During the summer, children can come to the library on weekdays to enjoy the Summer Reading Program. The program focuses around a different colorful theme each year (this year it’s the circus), and offers incentives to encourage children to read throughout the summer break. In addition to storytelling, these programs feature arts and crafts, music, games, puppet shows and refreshments for the children.
&uot;We always have a great time together and I would encourage parents to bring their children – it’s free, you learn new things, and it’s fun,&uot; says Bauer.
Room for learning
The library has two conference rooms available to the public – the smaller, more formal &uot;Alabama Room&uot; and a larger auditorium that can serve as a meeting room, or classroom for up to 50 people.
&uot;We also have a special LCD Data Projector, made possible through a Beaumont Grant, which can be hooked up to a laptop and used to make special presentations. It’s a really impressive piece of equipment we would love to see more people make use of,&uot; says McFerrin.
&uot;We do have many groups using our conference rooms and it’s good to know the community is taking advantage of them,&uot; adds Crosby.
More than books
Meeting patrons’ needs means offering more than books or meeting spaces. It also includes such things as providing tax forms for local citizens. &uot;We are the only spot in town that I know of carrying the forms – they will be in any day. And, we can also download forms from the Internet for our patrons,&uot; says McFerrin. Two copying machines are also available to patrons at a charge of ten cents per page.
A number of periodicals and newspapers are available for patrons’ reading and research, including local weekly and bi-weekly newspapers, dailies, including &uot;The Montgomery Advertiser&uot;, &uot;The Mobile Register&uot; and &uot;The Wall Street Journal&uot;, and the Sunday edition of &uot;The New York Times.&uot;
The GBCPL also offers a large selection of VHS tapes, including classic movies and children’s videos, along with books-on-tape, foreign language instruction cassettes and CDs, all available for check out, free of charge.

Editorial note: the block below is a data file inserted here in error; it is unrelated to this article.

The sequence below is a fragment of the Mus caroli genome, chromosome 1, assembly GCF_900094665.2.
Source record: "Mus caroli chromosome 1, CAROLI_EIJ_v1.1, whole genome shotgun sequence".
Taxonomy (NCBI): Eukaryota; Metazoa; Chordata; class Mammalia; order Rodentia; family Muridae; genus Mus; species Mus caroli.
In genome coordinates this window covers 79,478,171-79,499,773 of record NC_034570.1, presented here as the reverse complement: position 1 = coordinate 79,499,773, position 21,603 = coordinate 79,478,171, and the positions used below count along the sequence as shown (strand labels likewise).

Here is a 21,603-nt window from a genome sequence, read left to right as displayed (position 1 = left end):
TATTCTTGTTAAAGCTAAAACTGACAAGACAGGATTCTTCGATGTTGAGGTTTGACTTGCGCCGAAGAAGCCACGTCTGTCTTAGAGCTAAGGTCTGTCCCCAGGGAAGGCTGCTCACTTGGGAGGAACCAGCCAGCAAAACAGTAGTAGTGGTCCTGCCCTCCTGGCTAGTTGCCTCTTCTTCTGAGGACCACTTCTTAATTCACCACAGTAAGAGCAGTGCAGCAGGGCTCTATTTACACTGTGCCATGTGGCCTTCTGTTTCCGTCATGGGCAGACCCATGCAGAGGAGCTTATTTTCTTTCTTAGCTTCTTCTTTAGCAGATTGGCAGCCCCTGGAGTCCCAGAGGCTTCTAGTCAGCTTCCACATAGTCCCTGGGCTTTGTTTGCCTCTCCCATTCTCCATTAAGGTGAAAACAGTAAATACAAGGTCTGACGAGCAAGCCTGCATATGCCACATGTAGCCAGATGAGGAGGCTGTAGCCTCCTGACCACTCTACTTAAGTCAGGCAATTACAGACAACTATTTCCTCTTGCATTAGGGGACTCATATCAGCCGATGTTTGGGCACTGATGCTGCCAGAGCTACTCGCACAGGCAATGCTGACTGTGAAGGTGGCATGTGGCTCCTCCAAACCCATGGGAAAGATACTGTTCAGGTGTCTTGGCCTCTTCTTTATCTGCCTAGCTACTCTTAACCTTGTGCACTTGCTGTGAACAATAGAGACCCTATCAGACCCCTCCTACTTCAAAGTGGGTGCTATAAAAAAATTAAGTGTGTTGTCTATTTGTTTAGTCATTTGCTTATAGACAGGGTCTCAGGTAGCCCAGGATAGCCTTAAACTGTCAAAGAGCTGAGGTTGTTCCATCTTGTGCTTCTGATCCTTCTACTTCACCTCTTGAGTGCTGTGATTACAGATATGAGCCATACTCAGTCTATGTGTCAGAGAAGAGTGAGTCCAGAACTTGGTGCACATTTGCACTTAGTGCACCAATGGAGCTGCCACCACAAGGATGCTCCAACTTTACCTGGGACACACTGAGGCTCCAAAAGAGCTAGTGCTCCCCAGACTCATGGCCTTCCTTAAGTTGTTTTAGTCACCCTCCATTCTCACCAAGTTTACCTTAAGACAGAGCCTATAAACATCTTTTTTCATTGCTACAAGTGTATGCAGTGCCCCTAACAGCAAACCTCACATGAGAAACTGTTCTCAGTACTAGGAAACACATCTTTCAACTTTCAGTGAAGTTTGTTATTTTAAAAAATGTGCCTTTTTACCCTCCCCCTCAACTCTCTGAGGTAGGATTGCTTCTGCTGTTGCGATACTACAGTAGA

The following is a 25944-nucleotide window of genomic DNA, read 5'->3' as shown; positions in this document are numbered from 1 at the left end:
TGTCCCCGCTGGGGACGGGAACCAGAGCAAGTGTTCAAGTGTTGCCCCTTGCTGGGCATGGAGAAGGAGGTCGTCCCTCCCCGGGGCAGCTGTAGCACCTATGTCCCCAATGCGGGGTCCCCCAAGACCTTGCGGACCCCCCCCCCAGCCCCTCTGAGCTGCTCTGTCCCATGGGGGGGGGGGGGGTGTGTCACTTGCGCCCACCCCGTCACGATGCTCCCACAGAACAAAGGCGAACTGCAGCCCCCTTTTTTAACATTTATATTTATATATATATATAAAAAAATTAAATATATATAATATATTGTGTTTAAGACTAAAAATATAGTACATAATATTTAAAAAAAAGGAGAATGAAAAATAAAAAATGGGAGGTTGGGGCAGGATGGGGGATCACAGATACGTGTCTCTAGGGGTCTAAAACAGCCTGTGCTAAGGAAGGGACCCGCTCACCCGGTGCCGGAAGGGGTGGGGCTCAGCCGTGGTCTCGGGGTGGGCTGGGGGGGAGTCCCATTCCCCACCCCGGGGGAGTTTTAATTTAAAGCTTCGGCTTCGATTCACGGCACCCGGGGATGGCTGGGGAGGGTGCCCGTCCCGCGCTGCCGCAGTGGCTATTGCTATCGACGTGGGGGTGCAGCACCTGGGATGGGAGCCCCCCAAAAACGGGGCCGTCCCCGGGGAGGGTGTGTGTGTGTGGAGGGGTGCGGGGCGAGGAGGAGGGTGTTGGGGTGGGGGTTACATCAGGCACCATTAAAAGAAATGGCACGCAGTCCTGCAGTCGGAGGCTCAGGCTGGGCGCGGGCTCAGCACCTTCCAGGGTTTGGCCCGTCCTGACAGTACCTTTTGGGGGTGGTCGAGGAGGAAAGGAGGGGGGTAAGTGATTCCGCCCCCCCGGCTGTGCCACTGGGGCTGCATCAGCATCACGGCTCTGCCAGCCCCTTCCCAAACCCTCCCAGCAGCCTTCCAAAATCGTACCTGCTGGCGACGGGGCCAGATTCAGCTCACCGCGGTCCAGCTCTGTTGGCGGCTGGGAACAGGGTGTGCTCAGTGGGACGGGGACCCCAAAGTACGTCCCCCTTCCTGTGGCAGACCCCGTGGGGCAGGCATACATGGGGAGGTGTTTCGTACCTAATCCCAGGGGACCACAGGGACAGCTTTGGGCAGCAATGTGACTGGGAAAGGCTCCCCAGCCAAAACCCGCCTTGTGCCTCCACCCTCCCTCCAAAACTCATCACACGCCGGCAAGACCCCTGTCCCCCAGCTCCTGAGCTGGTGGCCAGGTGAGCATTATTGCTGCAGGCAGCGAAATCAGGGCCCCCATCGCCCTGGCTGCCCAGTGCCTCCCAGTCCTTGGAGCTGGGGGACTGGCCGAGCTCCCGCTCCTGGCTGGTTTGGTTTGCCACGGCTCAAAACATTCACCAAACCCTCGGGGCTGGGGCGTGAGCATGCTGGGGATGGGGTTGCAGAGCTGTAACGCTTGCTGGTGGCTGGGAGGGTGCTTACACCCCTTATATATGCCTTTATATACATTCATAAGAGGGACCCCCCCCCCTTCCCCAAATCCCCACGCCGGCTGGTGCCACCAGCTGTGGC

There are 11 computer workstations offering public access to the Internet, ten of which require a membership card &uot;in good standing&uot; with the library, with the 11th computer available for use by out-of-county visitors.
&uot;We also have two computers which are set up for word processing only and basically those are for students. We do ask anyone under 16 using these computers to be accompanied by a parent,&uot; says McFerrin.
Donate to a good cause
For those who love books and love to shop for bargains, the library’s annual used book sale is a much-anticipated event each year. This year’s book sale is scheduled for Friday, April 1 (preview), and Saturday, April 2.
Hardcovers and paperbacks are offered along with CDs, videotapes, periodicals, sheet music and other items donated by the public.
&uot;We are taking, and will happily take, donations for our book sale right up to the day of the sale. The sale helps the library raise funds for items we need, but it also helps the public by giving them a chance to get good books at a bargain price. I look at these sales as an opportunity for people, who could never afford to do so otherwise, to create their own home libraries,&uot; explains McFerrin.
McFerrin and her staff encourage the public to come in and enjoy all the library offers during National Library Lover’s Month.
The Greenville-Butler County Public Library is open Monday through Friday from 9 a.m. to 5:30 p.m. and from 9 a.m. to 2 p.m. on Saturdays.
For more information about any of the library’s programs, call 382-3216.